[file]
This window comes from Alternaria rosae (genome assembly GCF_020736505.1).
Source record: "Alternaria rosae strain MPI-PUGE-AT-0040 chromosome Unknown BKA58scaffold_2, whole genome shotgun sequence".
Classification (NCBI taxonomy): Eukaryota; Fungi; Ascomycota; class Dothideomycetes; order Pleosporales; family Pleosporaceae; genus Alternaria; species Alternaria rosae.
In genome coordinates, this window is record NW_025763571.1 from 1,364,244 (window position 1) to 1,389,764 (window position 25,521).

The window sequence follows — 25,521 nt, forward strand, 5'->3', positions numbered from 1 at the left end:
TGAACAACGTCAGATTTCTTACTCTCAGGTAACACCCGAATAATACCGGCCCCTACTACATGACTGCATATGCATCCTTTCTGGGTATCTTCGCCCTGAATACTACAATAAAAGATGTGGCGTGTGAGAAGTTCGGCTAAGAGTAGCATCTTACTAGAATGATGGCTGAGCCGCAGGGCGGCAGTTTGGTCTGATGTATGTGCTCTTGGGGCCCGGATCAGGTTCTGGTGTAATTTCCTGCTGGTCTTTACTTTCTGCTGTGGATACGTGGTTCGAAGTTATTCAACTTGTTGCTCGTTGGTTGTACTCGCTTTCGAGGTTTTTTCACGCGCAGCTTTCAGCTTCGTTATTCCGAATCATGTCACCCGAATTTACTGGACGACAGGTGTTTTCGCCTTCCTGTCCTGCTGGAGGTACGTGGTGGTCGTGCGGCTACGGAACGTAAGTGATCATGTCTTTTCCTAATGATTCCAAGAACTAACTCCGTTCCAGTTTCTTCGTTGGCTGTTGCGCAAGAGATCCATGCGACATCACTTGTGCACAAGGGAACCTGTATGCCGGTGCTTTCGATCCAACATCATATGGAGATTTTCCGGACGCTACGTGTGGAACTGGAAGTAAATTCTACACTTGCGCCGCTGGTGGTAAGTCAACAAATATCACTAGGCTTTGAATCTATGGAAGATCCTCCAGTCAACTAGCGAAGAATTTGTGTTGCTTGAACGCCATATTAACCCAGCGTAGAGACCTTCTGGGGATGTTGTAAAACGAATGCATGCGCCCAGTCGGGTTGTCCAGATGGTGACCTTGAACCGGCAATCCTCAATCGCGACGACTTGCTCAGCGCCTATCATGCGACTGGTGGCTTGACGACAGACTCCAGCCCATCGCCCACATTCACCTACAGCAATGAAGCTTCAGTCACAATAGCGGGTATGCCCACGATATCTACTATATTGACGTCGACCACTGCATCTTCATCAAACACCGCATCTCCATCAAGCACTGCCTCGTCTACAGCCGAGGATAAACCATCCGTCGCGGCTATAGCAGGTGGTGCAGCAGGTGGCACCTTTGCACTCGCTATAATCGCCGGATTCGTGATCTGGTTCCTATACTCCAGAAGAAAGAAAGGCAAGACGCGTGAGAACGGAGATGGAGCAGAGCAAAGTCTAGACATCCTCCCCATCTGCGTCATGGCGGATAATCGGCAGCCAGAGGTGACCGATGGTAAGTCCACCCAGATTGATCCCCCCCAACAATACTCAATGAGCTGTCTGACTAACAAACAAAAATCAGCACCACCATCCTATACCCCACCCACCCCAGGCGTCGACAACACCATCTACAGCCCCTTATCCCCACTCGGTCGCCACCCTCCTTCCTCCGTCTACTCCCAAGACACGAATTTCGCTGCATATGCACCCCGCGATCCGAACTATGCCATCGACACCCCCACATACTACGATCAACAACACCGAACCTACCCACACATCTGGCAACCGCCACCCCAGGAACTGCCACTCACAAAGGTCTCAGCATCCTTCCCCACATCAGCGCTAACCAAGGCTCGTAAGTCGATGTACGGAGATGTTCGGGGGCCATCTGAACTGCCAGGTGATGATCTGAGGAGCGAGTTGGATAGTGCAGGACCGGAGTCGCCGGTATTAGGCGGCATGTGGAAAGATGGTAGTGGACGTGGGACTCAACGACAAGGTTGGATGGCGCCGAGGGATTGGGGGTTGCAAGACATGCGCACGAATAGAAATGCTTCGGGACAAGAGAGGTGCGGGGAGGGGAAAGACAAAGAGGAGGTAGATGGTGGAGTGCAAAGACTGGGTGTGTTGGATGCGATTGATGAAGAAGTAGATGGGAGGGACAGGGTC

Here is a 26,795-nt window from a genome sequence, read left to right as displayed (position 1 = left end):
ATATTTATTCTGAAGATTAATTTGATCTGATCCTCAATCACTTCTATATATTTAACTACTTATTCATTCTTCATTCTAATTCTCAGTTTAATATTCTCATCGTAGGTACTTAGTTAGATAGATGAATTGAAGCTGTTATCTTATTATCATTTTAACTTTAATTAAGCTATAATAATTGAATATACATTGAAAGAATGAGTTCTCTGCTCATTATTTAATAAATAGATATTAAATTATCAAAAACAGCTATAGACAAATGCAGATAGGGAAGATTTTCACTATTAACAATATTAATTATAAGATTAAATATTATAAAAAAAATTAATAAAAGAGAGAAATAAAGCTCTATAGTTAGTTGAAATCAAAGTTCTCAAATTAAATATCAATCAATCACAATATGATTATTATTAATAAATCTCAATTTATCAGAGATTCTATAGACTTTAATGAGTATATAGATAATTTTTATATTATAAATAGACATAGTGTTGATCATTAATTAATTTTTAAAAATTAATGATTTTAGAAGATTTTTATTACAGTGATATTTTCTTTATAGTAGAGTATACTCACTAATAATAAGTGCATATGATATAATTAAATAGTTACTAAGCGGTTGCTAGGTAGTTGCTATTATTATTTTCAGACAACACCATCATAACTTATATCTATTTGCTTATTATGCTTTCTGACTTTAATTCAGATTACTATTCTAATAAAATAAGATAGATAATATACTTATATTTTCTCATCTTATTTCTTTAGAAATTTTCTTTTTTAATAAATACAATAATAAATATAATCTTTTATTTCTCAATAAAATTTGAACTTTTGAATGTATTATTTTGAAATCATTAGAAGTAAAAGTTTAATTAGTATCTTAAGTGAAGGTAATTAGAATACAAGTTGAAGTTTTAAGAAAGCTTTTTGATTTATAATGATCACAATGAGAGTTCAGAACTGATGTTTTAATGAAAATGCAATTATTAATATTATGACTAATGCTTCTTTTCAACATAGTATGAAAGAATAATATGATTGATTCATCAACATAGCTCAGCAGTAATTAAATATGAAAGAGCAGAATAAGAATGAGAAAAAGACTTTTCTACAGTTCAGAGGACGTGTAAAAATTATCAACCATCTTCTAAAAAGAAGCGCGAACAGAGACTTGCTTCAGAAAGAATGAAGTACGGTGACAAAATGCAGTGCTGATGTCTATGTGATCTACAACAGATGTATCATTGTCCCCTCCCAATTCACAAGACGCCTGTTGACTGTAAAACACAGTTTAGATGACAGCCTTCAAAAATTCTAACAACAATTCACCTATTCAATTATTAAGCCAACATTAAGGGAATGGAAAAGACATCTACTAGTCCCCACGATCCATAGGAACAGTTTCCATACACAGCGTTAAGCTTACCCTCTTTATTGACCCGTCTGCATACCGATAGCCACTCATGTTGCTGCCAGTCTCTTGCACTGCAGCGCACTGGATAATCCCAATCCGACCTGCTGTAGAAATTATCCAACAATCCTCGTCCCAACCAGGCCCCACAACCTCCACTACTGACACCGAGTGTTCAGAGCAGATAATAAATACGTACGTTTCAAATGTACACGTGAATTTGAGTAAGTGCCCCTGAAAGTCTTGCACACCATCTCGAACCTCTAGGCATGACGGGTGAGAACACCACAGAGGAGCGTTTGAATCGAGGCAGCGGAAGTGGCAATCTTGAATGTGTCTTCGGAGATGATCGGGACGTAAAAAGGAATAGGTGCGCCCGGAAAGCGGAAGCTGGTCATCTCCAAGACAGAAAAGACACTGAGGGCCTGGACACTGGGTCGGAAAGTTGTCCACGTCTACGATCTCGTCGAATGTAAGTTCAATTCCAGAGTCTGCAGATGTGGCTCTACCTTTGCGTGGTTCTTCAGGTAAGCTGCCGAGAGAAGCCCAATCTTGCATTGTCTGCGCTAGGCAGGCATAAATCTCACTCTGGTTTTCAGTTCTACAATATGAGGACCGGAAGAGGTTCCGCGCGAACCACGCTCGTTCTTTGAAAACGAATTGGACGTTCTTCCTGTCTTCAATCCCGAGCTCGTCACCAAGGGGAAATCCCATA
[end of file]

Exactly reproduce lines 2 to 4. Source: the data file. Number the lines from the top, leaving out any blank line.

Source record: "Alternaria rosae strain MPI-PUGE-AT-0040 chromosome Unknown BKA58scaffold_2, whole genome shotgun sequence".
Classification (NCBI taxonomy): Eukaryota; Fungi; Ascomycota; class Dothideomycetes; order Pleosporales; family Pleosporaceae; genus Alternaria; species Alternaria rosae.
In genome coordinates, this window is record NW_025763571.1 from 1,364,244 (window position 1) to 1,389,764 (window position 25,521).